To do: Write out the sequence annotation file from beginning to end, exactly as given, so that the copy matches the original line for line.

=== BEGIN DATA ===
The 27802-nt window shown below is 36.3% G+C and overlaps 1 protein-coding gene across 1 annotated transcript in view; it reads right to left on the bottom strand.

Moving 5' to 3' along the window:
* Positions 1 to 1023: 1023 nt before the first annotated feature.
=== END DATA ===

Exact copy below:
The 27802-nt window shown below is 36.3% G+C and overlaps 1 protein-coding gene across 1 annotated transcript in view; it reads right to left on the bottom strand.

Moving 5' to 3' along the window:
* Positions 1 to 1023: 1023 nt before the first annotated feature.